Friday, October 27, 2017

The Next Right Thing

I had a bit of a scare yesterday.

I had planned to drive my brother to an appointment with an ophthalmologist (eye surgeon; he has cataracts) so I went for the 2-hour trip to his place (out of province).  When I got to his house, I realized that he either wasn't there or he was unable to open the door for me. Some frantic calls later, I learned (thanks to a great RCMP officer) that he had been admitted to hospital in a neighboring city the previous day. He gave me the telephone number at the nurse's station of his unit and also his room number. I called and got an update - he was in the cardiac care unit but was stable. The relief I felt that he was alive and being cared for eclipsed the anxiety of what might lie ahead for him.

Photo "Footprints On The Beach Sand"
courtesy of foto76 at

Since I was already there and within an hour's drive of the hospital he was in, I decided to go to see him, which I did. Braving the open highway, and multiple exits to the city I was going to, was worth the extra stress of making the trip!  He was in good spirits and so glad to see me! He was hooked up to an intravenous tube with a couple of extra bags - nitro-glycerine and heparin - and to heart, blood pressure, and oxygen monitors.  It was comforting to see the numbers and the regular rhythm of his heartbeat on the screen.  We chatted for a while about this and that, and I decided that while I was in the building, I would go and see Mom, who has dementia.  I promised my brother that I'd come back and see him before I left the building to go home.

I had called Mom's unit so often, and hospitals are laid out in pretty much the same way on each floor, that it was easy to find her area after having been to his. When I got there, I found her in a common area with a few people. She was playing Skip-Bo, her favorite card game, and trouncing everyone while she was at it. She barely looked up when I came in, except to express surprise to see me - which is normal for her. As I chatted with one of the other visitors, I watched while her right hand repeatedly picked the brightly-colored cards out of her left and played them on the discard pile. She was still unbeatable. And when she won, she didn't show pleasure, only a slight disappointment that the activity was over. And then she forgot she had done it. It was like she was home, except that ... she wasn't.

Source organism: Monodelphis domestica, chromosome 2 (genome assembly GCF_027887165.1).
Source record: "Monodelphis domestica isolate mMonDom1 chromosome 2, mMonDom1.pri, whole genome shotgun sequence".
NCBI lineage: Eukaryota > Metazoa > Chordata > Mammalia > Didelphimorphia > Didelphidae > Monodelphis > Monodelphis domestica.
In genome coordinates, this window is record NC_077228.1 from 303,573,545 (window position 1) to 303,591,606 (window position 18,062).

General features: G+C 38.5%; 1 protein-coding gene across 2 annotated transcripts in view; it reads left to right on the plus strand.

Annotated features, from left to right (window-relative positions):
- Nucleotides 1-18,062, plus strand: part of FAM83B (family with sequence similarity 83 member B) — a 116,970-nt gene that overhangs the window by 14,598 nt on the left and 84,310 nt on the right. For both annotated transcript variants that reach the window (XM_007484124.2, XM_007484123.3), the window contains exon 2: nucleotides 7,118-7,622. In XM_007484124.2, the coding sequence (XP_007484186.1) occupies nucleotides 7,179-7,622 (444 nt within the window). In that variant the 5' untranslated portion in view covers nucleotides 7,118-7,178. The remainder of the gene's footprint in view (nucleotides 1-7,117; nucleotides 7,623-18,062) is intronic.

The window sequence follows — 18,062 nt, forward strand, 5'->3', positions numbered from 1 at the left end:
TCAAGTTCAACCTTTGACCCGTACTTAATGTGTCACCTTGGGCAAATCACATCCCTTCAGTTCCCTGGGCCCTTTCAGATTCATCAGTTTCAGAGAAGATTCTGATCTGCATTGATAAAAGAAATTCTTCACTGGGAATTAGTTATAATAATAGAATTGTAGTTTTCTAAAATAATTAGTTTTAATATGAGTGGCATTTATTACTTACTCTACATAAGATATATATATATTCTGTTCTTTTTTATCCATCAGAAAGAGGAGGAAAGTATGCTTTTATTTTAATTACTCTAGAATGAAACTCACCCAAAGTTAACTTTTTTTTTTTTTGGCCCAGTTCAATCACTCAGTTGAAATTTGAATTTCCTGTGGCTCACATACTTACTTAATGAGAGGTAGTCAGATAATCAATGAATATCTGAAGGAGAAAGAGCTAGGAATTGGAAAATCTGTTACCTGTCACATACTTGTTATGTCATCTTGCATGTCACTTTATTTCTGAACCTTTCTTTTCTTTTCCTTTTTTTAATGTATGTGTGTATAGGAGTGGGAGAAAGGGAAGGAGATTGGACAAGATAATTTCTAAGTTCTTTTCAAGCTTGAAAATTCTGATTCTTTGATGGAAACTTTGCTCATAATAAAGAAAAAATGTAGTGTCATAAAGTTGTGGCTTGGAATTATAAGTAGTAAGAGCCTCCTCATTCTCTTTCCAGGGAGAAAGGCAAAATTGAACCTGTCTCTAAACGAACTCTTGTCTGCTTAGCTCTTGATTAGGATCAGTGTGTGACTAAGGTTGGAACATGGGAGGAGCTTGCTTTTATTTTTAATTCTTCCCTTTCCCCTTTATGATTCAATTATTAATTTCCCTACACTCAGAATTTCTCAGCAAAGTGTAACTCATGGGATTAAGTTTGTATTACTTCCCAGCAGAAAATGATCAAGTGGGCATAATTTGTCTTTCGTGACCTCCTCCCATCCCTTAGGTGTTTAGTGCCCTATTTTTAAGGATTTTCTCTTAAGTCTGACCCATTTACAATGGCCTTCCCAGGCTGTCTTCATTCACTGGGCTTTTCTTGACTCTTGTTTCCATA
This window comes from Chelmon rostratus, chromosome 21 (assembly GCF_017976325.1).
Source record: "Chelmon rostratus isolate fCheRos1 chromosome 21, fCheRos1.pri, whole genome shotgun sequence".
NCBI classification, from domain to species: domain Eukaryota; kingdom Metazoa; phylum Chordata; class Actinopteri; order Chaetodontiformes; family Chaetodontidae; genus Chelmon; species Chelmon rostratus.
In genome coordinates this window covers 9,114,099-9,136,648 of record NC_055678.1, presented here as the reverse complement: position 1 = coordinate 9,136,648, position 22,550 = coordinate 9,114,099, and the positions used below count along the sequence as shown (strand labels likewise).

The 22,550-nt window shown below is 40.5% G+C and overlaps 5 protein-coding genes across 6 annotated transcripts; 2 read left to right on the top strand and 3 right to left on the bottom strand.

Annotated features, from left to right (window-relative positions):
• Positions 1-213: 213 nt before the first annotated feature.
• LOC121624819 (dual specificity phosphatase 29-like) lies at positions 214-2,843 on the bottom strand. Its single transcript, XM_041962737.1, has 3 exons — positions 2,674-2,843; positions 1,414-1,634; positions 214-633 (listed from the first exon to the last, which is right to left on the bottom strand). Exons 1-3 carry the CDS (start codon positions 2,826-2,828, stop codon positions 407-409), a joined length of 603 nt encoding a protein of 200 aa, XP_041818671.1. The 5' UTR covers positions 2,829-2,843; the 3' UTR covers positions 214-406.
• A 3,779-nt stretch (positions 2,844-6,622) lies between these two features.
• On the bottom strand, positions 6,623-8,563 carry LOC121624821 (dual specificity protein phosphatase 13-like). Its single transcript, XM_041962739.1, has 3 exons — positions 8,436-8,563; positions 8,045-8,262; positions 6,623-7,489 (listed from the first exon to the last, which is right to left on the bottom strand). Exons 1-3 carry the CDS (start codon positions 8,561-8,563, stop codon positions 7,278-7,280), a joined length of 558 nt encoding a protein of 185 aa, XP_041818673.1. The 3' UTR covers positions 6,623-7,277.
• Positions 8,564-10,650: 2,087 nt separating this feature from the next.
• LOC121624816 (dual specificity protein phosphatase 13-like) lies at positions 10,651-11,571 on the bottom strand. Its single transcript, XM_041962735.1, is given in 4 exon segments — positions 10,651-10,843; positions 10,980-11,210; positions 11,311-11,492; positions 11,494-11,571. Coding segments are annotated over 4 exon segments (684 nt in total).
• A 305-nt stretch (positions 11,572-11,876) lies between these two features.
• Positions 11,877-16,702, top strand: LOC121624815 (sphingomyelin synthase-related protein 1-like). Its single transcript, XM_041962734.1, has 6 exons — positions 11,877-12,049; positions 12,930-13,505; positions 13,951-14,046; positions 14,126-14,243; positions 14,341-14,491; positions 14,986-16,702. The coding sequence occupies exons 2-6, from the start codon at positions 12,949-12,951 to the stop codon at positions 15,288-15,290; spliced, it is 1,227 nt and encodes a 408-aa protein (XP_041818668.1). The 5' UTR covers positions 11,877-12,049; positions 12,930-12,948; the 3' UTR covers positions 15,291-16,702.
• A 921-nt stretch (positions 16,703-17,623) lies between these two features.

Once one of the people left, and we herded Mom back into her room (reminding her three times to not forget her walker), I shared with the other visitors (honorary Bro and Sis) the news about my brother, while managing to keep Mom from cluing in to it.  That's easy these days because she doesn't hear well and only can focus on one person at a time: whoever is in front of her usually.  I got a chance to visit with all of them, though. As visits go, it was pretty good. :)

Later, honorary Bro and I went down to see my brother in the CCU while honorary Sis and Mom kept playing cards in her room. The events just flowed, like they'd been prepared for me in advance, and all I needed to do was walk into them and take my place. Seeing her didn't fill me with dread or sadness; she was still Mom. 

The whole day was - I was going to say easy, but that isn't the right word. I was just ... living in each moment as it came without wondering where the next one would lead. It was an odd experience, unlike any other, but it felt completely natural. I just did whatever came next. Naturally.

"Do the next right thing" is a slogan that I have known about for close to nine years. The beauty of it is that word "next" because it implies that there is always a next time, and a next, and a next. Yesterday was supremely stressful and there were a lot of ups and downs in it (including the harrowing drive to the hospital at high speed on fairly unfamiliar roads among unforgiving drivers in high winds that buffeted the little car I was driving). But each segment of the day - including the drive and all the components of it - was one more step in doing "the next right thing."  I have rarely been more aware that I was exactly where I should be and doing the very thing that I was meant to do in that moment. It was like those moments were being orchestrated, conducted by a Master Designer, to meet not only their needs, but my own in the process. 

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